• Agroforestry. In the Mount Kenya region, communities grow tea, coffee, maize, beans, cassava, sweet potato and banana. Trees for Kenya trains local producers in the usefulness of including trees as an integral component of their agriculture through the creation of agroforestry systems. More than 500 farmers are involved in planting trees in their cultivated fields. Trees for Kenya provides these trees to farmers during the rainy seasons and trains them in agroforestry.
  • Planting in schools. Planting trees in schools helps to raise the awareness of the younger generation to take better care of their environment. The planted trees are managed by the schoolchildren who water and weed twice a year to allow them to grow in optimal conditions. Each student is assigned a certain number of trees for which he or she is responsible until they leave school.
  • Awareness raising. In order to prevent future deforestation, Trees for Kenya raises awareness in these communities about the importance of preserving the forests and reporting illegal activities within them.

Tree species planted on the project

A great diversity of species is planted on the project within the different zones:

  • Syzygium guineense, Prunusa Africana, Podocarpus falcatus, Croton megalocarpus, Vitex keniensis : these forest and indigenous species, with medicinal and honey-making properties, will help restore the heart of the Mount Kenya forest.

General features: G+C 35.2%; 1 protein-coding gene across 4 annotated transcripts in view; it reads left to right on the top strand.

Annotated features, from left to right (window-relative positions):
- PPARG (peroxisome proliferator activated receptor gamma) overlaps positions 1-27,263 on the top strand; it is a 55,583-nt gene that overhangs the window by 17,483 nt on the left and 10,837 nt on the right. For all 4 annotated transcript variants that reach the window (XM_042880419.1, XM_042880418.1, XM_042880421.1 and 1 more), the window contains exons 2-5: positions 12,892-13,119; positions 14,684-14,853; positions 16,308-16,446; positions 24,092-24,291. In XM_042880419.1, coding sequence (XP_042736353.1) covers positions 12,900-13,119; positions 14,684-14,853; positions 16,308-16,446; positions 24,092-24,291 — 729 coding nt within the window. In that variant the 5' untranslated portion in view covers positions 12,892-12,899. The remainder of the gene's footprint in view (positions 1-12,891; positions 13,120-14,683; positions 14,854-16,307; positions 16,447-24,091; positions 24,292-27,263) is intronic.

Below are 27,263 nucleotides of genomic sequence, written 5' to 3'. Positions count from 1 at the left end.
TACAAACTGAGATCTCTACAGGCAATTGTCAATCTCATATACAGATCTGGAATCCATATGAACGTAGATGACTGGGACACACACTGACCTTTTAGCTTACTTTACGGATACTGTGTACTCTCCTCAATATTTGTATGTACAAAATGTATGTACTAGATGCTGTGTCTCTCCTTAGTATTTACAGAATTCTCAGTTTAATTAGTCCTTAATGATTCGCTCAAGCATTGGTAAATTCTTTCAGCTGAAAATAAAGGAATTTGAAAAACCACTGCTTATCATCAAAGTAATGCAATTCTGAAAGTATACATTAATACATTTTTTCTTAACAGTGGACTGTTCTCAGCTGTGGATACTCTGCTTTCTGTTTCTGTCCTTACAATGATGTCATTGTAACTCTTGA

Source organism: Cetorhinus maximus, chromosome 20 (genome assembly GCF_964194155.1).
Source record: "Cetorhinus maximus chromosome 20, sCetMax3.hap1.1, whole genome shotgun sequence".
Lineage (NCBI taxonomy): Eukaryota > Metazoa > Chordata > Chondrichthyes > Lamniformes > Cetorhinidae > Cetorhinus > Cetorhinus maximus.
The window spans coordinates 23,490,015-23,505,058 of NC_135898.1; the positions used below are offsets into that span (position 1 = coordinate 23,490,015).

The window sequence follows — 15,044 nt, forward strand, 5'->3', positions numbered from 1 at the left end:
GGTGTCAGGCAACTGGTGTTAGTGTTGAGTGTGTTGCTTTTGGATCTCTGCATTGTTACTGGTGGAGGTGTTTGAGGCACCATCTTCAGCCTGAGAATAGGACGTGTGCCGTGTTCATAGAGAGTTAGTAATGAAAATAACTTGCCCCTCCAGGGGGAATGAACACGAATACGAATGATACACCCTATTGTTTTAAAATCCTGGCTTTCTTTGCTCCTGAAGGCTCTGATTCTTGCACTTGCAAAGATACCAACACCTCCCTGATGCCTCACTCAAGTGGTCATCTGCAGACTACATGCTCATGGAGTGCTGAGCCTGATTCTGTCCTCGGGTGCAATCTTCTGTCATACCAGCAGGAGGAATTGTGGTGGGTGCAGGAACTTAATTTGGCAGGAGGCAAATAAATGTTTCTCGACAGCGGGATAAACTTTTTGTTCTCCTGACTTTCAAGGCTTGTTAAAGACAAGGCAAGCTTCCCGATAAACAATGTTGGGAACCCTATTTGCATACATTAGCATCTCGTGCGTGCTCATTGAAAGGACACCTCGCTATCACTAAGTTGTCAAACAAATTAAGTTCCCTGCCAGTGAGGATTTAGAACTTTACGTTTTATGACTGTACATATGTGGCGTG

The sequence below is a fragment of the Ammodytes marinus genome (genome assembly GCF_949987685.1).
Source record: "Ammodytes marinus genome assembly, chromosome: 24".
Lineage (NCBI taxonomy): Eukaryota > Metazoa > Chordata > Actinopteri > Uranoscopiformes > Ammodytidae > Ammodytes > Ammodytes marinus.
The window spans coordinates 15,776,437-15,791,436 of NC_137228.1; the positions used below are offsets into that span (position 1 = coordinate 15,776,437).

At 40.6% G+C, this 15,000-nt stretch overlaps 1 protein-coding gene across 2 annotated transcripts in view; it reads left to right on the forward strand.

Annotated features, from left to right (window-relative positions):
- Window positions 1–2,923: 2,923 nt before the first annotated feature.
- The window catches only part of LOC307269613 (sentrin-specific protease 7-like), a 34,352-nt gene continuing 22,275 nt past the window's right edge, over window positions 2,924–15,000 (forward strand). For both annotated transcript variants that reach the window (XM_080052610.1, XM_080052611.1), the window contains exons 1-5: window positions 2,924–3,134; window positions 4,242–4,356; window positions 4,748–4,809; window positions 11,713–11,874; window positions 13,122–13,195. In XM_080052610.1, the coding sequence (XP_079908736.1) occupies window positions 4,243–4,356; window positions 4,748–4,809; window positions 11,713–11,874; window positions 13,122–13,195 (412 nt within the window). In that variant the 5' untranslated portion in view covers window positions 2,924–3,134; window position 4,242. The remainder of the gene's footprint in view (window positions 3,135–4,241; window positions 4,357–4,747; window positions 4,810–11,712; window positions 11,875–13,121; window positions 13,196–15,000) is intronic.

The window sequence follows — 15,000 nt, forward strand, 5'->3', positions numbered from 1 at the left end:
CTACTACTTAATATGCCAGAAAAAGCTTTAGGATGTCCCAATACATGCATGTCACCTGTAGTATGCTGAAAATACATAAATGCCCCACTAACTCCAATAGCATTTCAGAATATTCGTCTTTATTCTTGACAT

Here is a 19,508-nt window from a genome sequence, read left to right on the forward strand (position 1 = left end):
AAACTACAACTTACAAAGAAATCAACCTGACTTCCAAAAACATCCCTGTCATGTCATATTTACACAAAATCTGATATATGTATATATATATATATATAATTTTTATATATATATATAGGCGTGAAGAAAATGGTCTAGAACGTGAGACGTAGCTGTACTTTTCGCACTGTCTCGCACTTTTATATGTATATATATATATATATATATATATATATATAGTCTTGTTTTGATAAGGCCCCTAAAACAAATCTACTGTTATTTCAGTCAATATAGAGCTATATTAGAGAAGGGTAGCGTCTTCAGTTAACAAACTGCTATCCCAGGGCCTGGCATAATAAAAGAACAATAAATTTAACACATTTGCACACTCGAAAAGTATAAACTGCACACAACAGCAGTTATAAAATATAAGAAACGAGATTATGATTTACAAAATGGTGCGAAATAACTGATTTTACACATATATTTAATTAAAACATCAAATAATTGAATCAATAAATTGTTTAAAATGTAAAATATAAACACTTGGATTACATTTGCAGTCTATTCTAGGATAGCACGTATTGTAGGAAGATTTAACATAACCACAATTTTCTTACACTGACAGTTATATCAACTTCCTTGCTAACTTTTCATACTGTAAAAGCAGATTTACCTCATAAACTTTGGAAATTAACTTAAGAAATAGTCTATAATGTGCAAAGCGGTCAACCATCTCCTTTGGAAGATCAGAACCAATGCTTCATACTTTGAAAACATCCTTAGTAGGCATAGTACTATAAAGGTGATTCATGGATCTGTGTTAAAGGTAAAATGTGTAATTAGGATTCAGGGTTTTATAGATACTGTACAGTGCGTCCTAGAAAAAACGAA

• Grevillea robusta and Acrocarpus fraxinifolius: these agroforestry species will be planted in farmers' fields to create a protective cover for their crops and enrich the soil by fixing nitrogen. They will also provide firewood while preserving the wild forest.
  • Markhamia lutea and Calliandra calothyrsus: these shrub species, planted in the fields as quickset hedges, will enrich the soil and create fodder for livestock.
  • Avocado and tamarillo trees: these fruit species, planted in agroforestry, will enable the harvesting of fruit, which will be consumed directly by the population or sold on local markets in order to generate additional income.

The benefits of the project

  • Protection of water resources: the restoration of the Mount Kenya forest will increase the volume of water in the surrounding rivers, thanks to a better recharge of the underground water tables made possible by the organic activity of the forest soil. The restored forest will again be able to regulate climatic cycles and bring rain back into the region.
  • Creation of habitats for biodiversity: the restored forest will welcome over the years an increased wildlife (elephants, monkeys, buffaloes, gazelles...), which has now disappeared from the region.
  • Improvement of food security: thanks to the irrigation of crops made possible by the return of rivers and rains, cultivated fields will be more fertile and harvests will improve over the years. Planting trees in the fields will also enrich the soil, provide shade for crops and thus improve people's livelihoods.
  • Raising the awareness of local populations to conserve their environment and protect forests through school reforestation programs.